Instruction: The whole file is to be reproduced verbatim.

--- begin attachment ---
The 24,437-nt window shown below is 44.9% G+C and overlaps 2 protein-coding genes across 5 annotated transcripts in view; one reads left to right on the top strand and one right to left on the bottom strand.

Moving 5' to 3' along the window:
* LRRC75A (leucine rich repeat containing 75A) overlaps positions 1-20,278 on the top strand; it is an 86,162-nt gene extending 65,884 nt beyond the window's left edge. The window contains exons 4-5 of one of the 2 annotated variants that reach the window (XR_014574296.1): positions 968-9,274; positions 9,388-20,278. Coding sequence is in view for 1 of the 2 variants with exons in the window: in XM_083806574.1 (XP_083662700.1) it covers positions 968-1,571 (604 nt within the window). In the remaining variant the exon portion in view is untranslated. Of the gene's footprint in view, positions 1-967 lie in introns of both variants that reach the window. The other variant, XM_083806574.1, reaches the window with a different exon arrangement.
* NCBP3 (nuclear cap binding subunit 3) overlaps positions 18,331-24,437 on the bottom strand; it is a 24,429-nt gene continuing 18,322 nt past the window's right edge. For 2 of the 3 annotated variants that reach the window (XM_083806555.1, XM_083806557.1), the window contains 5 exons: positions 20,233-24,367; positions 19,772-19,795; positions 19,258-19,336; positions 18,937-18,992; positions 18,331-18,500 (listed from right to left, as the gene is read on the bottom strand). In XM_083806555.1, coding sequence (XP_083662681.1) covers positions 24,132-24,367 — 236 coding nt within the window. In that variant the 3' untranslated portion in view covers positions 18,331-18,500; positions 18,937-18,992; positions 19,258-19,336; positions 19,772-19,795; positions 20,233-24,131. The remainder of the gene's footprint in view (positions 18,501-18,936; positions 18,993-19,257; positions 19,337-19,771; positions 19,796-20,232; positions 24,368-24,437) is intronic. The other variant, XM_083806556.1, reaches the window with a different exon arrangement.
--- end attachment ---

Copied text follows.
The 24,437-nt window shown below is 44.9% G+C and overlaps 2 protein-coding genes across 5 annotated transcripts in view; one reads left to right on the top strand and one right to left on the bottom strand.

Moving 5' to 3' along the window:
* LRRC75A (leucine rich repeat containing 75A) overlaps positions 1-20,278 on the top strand; it is an 86,162-nt gene extending 65,884 nt beyond the window's left edge. The window contains exons 4-5 of one of the 2 annotated variants that reach the window (XR_014574296.1): positions 968-9,274; positions 9,388-20,278. Coding sequence is in view for 1 of the 2 variants with exons in the window: in XM_083806574.1 (XP_083662700.1) it covers positions 968-1,571 (604 nt within the window). In the remaining variant the exon portion in view is untranslated. Of the gene's footprint in view, positions 1-967 lie in introns of both variants that reach the window. The other variant, XM_083806574.1, reaches the window with a different exon arrangement.
* NCBP3 (nuclear cap binding subunit 3) overlaps positions 18,331-24,437 on the bottom strand; it is a 24,429-nt gene continuing 18,322 nt past the window's right edge. For 2 of the 3 annotated variants that reach the window (XM_083806555.1, XM_083806557.1), the window contains 5 exons: positions 20,233-24,367; positions 19,772-19,795; positions 19,258-19,336; positions 18,937-18,992; positions 18,331-18,500 (listed from right to left, as the gene is read on the bottom strand). In XM_083806555.1, coding sequence (XP_083662681.1) covers positions 24,132-24,367 — 236 coding nt within the window. In that variant the 3' untranslated portion in view covers positions 18,331-18,500; positions 18,937-18,992; positions 19,258-19,336; positions 19,772-19,795; positions 20,233-24,131. The remainder of the gene's footprint in view (positions 18,501-18,936; positions 18,993-19,257; positions 19,337-19,771; positions 19,796-20,232; positions 24,368-24,437) is intronic. The other variant, XM_083806556.1, reaches the window with a different exon arrangement.